AI technology is going to be a “huge problem” in children’s lives, the boss of a nonprofit children’s rights organization told CNN. Jim Steyer told the network that AI will transform the education of children. Parents need to be familiar with AI platforms to manage their use in their children’s lives. Something is loading.
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The development of AI is so rapid that it will hit the next generation hard, warned Jim Steyer, CEO of Common Sense Media, a nonprofit research and advocacy organization focused on children and families.
“ChatGPT and AI are coming on the tracks like a freight train. This is going to be a huge problem in our children’s lives,” Steyer told CNN on May 10.
AI will transform the education of children because it will allow them to write essays and conduct research much faster than using current search engines, he told the outlet. Parents also need to familiarize themselves and familiarize themselves with ChatGPT and other AI platforms to be able to manage its use in their children’s lives, he said.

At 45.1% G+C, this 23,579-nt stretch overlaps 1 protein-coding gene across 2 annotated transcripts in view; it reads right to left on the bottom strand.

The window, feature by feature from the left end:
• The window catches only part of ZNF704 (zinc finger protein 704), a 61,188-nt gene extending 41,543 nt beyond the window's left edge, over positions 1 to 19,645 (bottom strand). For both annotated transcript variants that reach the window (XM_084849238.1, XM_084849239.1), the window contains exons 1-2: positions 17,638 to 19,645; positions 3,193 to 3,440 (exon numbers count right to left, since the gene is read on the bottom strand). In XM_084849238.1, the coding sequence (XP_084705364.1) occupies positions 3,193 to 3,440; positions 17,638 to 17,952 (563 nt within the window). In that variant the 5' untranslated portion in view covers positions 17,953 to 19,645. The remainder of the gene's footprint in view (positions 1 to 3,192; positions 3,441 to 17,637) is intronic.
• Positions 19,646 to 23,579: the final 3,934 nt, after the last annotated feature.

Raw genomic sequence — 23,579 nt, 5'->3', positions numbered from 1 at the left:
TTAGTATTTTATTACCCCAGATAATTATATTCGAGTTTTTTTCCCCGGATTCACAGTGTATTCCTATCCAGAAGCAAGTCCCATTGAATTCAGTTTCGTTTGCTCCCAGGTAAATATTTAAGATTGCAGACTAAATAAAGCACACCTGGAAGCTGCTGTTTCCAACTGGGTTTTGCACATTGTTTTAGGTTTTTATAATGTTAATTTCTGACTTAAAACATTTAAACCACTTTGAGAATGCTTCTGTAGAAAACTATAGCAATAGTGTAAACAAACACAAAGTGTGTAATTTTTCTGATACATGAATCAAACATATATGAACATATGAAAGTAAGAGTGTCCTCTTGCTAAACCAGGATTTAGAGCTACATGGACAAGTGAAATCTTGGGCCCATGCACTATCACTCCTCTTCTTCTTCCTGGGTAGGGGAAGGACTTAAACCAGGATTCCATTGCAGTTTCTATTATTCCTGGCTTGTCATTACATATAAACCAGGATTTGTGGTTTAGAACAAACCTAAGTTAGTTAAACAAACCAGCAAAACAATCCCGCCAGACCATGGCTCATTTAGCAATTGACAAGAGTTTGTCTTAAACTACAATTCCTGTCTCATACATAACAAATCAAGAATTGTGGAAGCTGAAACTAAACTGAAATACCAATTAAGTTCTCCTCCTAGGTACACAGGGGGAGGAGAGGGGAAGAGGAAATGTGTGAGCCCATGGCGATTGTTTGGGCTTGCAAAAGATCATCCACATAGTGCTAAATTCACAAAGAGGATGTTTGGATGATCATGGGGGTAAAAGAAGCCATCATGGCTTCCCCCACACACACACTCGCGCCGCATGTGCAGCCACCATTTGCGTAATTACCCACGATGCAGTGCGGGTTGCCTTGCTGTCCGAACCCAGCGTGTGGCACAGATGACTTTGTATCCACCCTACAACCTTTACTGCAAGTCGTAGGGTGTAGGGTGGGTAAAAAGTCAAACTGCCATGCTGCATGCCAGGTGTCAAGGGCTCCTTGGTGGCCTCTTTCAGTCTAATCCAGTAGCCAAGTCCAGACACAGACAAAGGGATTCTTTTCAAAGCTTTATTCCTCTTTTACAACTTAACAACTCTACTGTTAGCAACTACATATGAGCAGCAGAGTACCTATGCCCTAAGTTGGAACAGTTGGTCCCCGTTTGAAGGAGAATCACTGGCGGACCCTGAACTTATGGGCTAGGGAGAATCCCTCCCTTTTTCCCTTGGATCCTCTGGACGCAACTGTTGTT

“Parents are really worried that kids might cheat with it, that they’ll become too dependent on it instead of doing the work themselves,” Steyer told CNN. “So we’re going to have to make sure that as these major new AI platforms like ChatGPT come into massive use, there are clear rules that schools know how they’re being used.”
Steyer’s comments came amid a wider debate over the impact of AI on all aspects of society, following the technology’s rapid adoption after OpenAI’s ChatGPT bot went viral. .
And Steyer isn’t the only executive concerned about the impact AI can have on children.
On Tuesday, Elon Musk also expressed uncertainty about the influence of AI on his children’s careers.
“How can we find meaning in life if AI could do your job better than you? I mean, if I think about it too much, it can just be disheartening and demotivating,” Musk told David Faber of CNBC in an interview.
The Tesla and SpaceX CEO said he would simply tell his children – he has nine known children – to “follow their hearts when it comes to what they find interesting to do or fulfilling to do, and to try to to be as useful as possible to the rest of society.”
Common Sense Media did not immediately respond to Insider’s request for comment sent outside of normal business hours.